It should be clear in any case, that if the IF’s intrinsic existence only involves mere power-effect, then only mere power-effect is responsible for our existence and capabilities. We cannot be even derivatively free, if such a reality is true. It should be just as clear, that if the IF's intrinsic existence involves no behaviors at all, then neither can it behave to produce or generate derivative persons! -- if it does not create there can be no creatures, and if it does not behave there cannot be even one single person, therefore all persons (including the thinker) must not exist. This is hardly a conclusion any real person could validly arrive at, of course!

Moreover, it should be clear that if the IF is atheistic (aside from questions of naturalism vs. supernaturalism, whether only one level of reality ultimately exists or subordinate systems of realities substantially different from the ultimate IF), then there can be no doubt as to whether the IF’s intrinsic behaviors, upon which we depend, are at best anything other or more than mere power-effects. By excluding, per hypothesis, the notion that the IF itself has free will, we exclude the notion that the IF may in some way choose both to grant this gift to a derivative entity and also to somehow voluntarily reduce its own merely direct control over the behaviors of this entity. (The two grantings might be the same grace, looked at from different perspectives.) Nature is not going to make personal sacrifices for our sake, if Nature is not a personal entity. But neither is the problem removed by proposing an atheistic supernature with either an equally non-personal natural system derived from it (in which we live) or else a personally sentient and active natural system derived from it (for such a created pantheism only puts our problem back one stage for no gain.)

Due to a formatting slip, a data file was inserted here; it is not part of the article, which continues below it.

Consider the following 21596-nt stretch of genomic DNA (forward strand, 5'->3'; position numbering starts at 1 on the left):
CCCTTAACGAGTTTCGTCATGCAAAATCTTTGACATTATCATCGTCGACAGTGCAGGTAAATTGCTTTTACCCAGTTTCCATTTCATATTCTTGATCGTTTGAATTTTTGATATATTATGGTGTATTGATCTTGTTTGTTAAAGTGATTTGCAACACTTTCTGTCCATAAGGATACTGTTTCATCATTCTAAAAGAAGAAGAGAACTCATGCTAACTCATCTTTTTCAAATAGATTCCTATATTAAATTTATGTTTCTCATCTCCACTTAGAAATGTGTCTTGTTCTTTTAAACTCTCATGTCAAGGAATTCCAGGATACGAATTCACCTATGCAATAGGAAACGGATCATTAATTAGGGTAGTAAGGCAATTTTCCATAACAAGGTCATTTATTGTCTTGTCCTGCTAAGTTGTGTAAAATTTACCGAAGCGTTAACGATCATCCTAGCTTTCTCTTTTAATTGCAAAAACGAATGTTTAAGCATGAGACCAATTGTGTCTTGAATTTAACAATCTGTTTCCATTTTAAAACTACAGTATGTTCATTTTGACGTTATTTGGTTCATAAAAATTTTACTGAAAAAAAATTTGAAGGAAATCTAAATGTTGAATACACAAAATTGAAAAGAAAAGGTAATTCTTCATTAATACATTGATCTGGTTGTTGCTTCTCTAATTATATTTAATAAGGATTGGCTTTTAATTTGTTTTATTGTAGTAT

If I take my freedom seriously, then -- and I do, especially as a necessary presumption I find I must hold in order to be engaging in any argument -- then I should conclude from the presumption of my freedom, that the IF must be theistic.

But does this mend matters much? The previous deadly question can be asked just as pertinently: if God is ‘making’ me free, then is my ostensible freedom meaningful in any way?